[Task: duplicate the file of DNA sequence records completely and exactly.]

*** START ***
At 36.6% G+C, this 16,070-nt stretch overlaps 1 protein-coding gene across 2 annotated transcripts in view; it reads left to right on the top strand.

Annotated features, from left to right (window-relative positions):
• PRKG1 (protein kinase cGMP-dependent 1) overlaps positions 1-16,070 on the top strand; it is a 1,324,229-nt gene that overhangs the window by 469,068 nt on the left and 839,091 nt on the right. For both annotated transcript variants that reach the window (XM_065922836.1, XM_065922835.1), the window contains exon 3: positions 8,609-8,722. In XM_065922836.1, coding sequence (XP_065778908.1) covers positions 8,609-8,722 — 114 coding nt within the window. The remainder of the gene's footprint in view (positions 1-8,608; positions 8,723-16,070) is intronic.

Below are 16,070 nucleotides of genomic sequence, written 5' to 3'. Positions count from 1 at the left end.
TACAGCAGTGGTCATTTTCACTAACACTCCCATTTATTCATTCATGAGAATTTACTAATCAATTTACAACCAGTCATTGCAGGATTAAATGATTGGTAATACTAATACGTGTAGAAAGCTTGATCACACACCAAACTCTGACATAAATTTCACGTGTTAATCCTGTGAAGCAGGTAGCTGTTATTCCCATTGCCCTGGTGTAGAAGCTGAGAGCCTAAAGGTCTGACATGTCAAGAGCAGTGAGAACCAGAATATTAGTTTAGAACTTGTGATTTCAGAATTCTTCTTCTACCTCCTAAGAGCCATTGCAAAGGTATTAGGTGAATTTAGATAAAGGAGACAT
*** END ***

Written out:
At 36.6% G+C, this 16,070-nt stretch overlaps 1 protein-coding gene across 2 annotated transcripts in view; it reads left to right on the top strand.

Annotated features, from left to right (window-relative positions):
• PRKG1 (protein kinase cGMP-dependent 1) overlaps positions 1-16,070 on the top strand; it is a 1,324,229-nt gene that overhangs the window by 469,068 nt on the left and 839,091 nt on the right. For both annotated transcript variants that reach the window (XM_065922836.1, XM_065922835.1), the window contains exon 3: positions 8,609-8,722. In XM_065922836.1, coding sequence (XP_065778908.1) covers positions 8,609-8,722 — 114 coding nt within the window. The remainder of the gene's footprint in view (positions 1-8,608; positions 8,723-16,070) is intronic.

Below are 16,070 nucleotides of genomic sequence, written 5' to 3'. Positions count from 1 at the left end.
TACAGCAGTGGTCATTTTCACTAACACTCCCATTTATTCATTCATGAGAATTTACTAATCAATTTACAACCAGTCATTGCAGGATTAAATGATTGGTAATACTAATACGTGTAGAAAGCTTGATCACACACCAAACTCTGACATAAATTTCACGTGTTAATCCTGTGAAGCAGGTAGCTGTTATTCCCATTGCCCTGGTGTAGAAGCTGAGAGCCTAAAGGTCTGACATGTCAAGAGCAGTGAGAACCAGAATATTAGTTTAGAACTTGTGATTTCAGAATTCTTCTTCTACCTCCTAAGAGCCATTGCAAAGGTATTAGGTGAATTTAGATAAAGGAGACAT